to see them so: fleshed, fair, erected indivisible.

Sunday, November 23, 2014

Federer, Davis Cup

My first sighting of Roger Federer was live at the Davis Cup in Basel in February 2001. He won two singles matches and the doubles against the US. Such a joy to watch him now, almost 14 years later, winning the only tennis title missing from his laurels.

Monday, November 17, 2014

In language, no.

A claim made in a Facebook comment stream (a discussion of a complaint about the indicative being used where the mandative subjunctive is supposed to be the only correct choice, if you must know):

The number of people, who are doing something incorrectly, is not a determinant of the correctness of the act.

My response: in math, yes. In language, no.

(Is it rude to point out that the above claim contains commas that would best be omitted? Yes, it probably is ...) 

Sunday, November 16, 2014

Wednesday, November 12, 2014

Such as and/or such X as?

In a review of the 2011 film of Jane Eyre, a student wrote the following:
... they were joined by an equally great supporting cast, featuring actors such as Judi Dench and Jamie Bell.
I'm curious about that use of "such as". To me, it implies that Judi Dench and Jamie Bell are not only in the film but also the type of actors who are in the film. That is, from the name "Judi Dench", I should be able to make some pretty good guesses about who the other members of the supporting cast might be. That is, I read it as similar to this example (stolen from the COCA corpus):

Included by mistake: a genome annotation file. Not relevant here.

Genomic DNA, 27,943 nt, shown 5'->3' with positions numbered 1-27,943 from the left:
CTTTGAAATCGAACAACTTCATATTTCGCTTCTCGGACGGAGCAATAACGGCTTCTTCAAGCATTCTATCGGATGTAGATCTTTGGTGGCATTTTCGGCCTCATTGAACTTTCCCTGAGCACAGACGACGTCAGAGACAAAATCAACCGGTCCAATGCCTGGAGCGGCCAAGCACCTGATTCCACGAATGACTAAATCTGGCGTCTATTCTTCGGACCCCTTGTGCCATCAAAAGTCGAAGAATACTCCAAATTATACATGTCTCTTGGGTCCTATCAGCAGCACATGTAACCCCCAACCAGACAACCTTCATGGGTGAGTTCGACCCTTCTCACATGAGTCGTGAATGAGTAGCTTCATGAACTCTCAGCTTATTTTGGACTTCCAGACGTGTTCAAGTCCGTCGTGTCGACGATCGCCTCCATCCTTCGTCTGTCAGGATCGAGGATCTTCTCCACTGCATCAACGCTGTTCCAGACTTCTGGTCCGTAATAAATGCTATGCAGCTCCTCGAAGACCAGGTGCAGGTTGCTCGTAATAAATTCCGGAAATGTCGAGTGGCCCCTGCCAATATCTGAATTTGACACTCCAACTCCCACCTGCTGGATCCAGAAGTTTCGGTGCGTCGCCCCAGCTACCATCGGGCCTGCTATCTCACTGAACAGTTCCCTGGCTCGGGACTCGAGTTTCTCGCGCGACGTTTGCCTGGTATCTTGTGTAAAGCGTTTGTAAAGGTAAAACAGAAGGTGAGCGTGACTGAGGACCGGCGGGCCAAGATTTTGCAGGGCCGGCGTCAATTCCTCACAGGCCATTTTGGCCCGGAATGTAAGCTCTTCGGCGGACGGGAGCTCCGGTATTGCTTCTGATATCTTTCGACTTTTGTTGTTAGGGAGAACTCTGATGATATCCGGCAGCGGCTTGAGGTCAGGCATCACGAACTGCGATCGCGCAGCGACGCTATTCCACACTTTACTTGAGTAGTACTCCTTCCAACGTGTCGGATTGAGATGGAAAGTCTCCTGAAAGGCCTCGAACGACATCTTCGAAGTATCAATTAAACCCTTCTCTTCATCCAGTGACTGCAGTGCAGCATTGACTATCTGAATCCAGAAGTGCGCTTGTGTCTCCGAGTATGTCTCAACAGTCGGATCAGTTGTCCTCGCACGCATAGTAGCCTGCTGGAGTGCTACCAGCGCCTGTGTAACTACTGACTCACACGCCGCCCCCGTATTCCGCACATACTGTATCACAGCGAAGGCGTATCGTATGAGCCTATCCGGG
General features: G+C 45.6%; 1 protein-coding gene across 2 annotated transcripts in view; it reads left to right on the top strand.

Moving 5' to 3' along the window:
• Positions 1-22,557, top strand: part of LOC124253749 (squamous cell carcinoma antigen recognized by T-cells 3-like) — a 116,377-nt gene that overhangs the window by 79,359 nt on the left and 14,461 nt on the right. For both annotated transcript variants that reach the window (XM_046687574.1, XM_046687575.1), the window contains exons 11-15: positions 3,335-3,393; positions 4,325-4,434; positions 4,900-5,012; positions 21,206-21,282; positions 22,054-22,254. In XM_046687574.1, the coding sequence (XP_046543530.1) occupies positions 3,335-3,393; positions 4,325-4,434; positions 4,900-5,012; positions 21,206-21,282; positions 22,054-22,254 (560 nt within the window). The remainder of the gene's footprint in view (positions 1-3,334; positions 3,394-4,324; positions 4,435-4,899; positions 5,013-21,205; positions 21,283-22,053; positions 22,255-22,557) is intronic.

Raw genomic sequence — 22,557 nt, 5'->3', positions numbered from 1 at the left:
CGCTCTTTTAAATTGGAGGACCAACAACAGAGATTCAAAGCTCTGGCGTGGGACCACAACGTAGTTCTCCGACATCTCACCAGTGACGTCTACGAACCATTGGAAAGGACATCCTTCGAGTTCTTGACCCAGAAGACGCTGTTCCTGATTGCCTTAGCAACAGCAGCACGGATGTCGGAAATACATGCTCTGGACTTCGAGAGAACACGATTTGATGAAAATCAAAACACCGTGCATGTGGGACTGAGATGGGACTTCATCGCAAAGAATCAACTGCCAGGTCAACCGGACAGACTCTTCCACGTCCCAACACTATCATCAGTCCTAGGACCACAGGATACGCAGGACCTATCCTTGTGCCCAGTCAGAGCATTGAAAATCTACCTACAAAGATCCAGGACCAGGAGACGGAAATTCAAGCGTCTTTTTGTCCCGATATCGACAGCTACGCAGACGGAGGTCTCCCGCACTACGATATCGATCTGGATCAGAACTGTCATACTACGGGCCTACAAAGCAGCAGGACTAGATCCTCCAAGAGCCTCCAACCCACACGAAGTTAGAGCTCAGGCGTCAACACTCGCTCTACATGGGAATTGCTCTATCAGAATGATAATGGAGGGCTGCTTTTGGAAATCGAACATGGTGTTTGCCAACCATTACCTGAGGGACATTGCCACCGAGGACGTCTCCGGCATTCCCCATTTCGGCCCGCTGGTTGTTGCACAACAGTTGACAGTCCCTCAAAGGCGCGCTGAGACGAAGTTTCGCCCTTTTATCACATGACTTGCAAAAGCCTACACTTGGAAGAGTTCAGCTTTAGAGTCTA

It could be damage that happened as the result of an acute injury, such as spinal cord damage.
Here, "spinal cord damage" is an example of "an acute injury," and I can make some pretty guesses as to other members of that category. And I can't really do that with "actors such as Judi Dench and Jamie Bell."

However, I could do it with "featuring great actors, such as JD and JB." So it seems that the problem derives from two things: "actors" by itself seems odd with "such as" (as "an injury" by itself would in the above sentence?), and the absence of a comma before "such as" (though I'm not sure why that absence should be important here).

I actually prefer a different solution: "featuring such actors as JD and JB." To my ear, this implies that the named actors share some characteristic (probably "greatness"?) that is then also shared by the other members of the supporting cast. Even here, though, it would be a bit better to have that characteristic named, wouldn't it? "... featuring such great actors as JD and JB."

Why write all this up? First of all, to ask others what they think about the uses of "such as". And secondly, because I'm worried that I might be just peeving about something that is not as precise in other people's usage as I somehow expect it to be. If I'm just peeving about my own personal taste, then I know that I should just keep quiet about it. Along the lines recently suggested by Geoffrey Pullum: "The idea is that I will concentrate on my own usage rather than other people's."

Monday, November 10, 2014

Poetry in sports

Rob Hughes on Sergio Agüero:
There is poetry in sports when a man moves the way that Agüero can: plucking the ball out of the air with his right foot, feigning to shoot and then, as opponents cluster around him, flicking the ball to his other foot and shooting deftly.
If there's poetry here, what poem is it? As an Argentine, perhaps Agüero was reciting Borges:
Now he is invulnerable like the gods.
Or perhaps he prefers Ernesto Cardenal:
 Or Gabriela Mistral: